Essay on The Iron Bowl Catastrophe
In life we go through many milestones. These milestones could include starting kindergarten, becoming a teenager, or beginning your freshman year of high school. One of the biggest of these milestones is turning sixteen and learning to drive. It appears we all look forward to the day we get behind the wheel by ourselves for the first time. Whenever we hit middle school all the images of our upperclassman driving drown our thoughts. This especially impacted me, my dad being a drivers-ed teacher came home with endless stories of experiences he shared with his students while they were learning how to drive. I can remember thinking when it is going to my turn to drive or when will I be able to experience this feeling all these other students have come to know. All along as I was waiting for my time to come, I never expected the disaster that was ahead of me.
It was the middle of November and football season was in full swing. Every weekend you could find a hometown packed with fans to support their team. Football season is a major part of every town where I grew up. Especially my area, where all throughout the week the hot topic was who we were facing next and how our odds matched up. We could always look forward to the Friday night lights and waking up to SEC football games on Saturday.
Football season is a time where you get to spend your weekends surrounded by those who share a love for the game. It creates the opportunity for adults and kids to come together and enjoy each other’s company. I set aside my Saturdays for quality time with my family watching the SEC network and enjoying a few too many gameday treats. While my Friday nights consisted of cheering on my high school football team and going out after the game to paint the town with my fellow classmates and squad members. I longed for the days where I had my own car and the freedom to drive wherever my nightly adventures would take me.
I, as a young cheerleader, looked forward to the going out with all the older girls after the game without having to rely on someone to give me a ride. This was one of the things I was anticipating the most for I would be turning sixteen the following semester. I was young, but I was also ready to take the next step forward in my life and reach the milestone of getting behind the wheel by myself.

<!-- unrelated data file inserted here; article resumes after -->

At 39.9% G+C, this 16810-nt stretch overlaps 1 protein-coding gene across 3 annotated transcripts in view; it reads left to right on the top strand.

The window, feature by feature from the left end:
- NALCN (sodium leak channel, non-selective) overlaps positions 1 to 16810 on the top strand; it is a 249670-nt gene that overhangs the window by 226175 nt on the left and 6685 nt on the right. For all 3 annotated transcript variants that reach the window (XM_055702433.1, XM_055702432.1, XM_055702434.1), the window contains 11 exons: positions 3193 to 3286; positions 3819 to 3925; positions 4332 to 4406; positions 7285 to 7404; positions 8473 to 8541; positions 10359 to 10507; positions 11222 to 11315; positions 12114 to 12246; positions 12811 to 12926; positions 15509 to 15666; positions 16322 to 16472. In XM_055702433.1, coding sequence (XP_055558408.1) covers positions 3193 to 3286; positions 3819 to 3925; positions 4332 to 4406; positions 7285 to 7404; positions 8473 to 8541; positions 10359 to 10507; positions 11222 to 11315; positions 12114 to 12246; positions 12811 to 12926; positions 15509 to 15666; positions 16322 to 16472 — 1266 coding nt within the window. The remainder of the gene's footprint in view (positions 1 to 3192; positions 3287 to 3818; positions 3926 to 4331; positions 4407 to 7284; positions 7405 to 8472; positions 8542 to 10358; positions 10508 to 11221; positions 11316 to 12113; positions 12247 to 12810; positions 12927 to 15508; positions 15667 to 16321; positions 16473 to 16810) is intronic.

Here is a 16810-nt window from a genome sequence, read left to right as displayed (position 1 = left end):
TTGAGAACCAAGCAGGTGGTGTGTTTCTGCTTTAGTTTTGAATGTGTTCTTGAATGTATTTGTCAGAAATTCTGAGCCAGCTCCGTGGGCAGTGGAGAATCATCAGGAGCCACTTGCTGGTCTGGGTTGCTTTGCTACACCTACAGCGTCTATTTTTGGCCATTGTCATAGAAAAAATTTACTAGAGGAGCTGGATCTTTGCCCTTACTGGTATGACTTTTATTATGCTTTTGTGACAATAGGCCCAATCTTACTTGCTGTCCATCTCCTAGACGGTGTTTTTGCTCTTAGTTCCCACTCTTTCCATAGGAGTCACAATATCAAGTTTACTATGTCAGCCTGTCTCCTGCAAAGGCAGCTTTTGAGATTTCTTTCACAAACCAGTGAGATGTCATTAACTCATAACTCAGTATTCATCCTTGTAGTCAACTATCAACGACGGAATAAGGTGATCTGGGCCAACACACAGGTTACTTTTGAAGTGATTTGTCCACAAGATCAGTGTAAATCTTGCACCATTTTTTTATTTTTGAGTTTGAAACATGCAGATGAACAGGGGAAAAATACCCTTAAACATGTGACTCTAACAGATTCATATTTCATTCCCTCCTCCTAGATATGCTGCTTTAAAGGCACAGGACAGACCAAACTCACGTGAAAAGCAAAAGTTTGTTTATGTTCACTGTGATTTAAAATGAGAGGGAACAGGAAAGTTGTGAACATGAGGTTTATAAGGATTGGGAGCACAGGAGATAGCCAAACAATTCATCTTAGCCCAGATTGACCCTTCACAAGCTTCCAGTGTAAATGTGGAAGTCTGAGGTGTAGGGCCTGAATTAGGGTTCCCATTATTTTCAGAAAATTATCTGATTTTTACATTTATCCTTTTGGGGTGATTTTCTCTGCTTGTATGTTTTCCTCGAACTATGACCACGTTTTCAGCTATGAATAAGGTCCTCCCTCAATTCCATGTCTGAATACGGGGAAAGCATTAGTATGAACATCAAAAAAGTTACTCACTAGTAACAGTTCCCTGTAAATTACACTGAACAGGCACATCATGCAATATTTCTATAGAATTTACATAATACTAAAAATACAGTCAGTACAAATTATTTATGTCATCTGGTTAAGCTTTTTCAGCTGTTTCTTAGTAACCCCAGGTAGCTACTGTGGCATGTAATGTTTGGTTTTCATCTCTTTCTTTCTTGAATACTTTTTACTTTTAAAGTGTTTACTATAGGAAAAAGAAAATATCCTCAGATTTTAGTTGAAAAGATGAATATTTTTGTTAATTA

In my grade I had a lot of older people that were already driving and already had their license. I, on the other hand, was in the middle half of our grade and still had my learners permit. I was anxious to be able to get behind the wheel by myself, but at the same time I still had months ahead of me before I would be able to. We were all in driver’s ed.
Being the teacher’s daughter, you would expect I would be one of the first candidates to receive my license. I was learning more everyday about how to drive and what to expect when I finally hit the road by myself. You could say I was overly prepared as to what I thought. I did everything right, I had to. I would drive to school every morning with my dad who critiqued every move I made, whether they were right or wrong, there was always something new to learn in my case.
I found out that I could never know enough about driving because we were not on our own playing field, but we were on another driver’s. My father taught me and reiterated that no matter how good of a driver I was not being aware of my surrounding drivers meant anything could go wrong. I believed him, but in my naive brain I did not fully take this in as I thought I was already good enough to be on my own.
I was counting down the days on my calendar until I hit the big day where I would turn sixteen. Football season accommodated this by making the days pass faster because the weekends felt like a roller coaster ride; at one moment it was Friday where the weekend had just begun and suddenly it was Sunday night which meant the weekend was ending.
As the days narrowed down, one of the biggest games of the year was approaching as well, the Iron Bowl. This important rivalry game and the thought of who would win began to occupy my mind more than getting my driver’s license. However, time continued to fly by and the day when I would be able to face the obstacles of the road by myself inched closer and closer. I was more than prepared for it…I thought.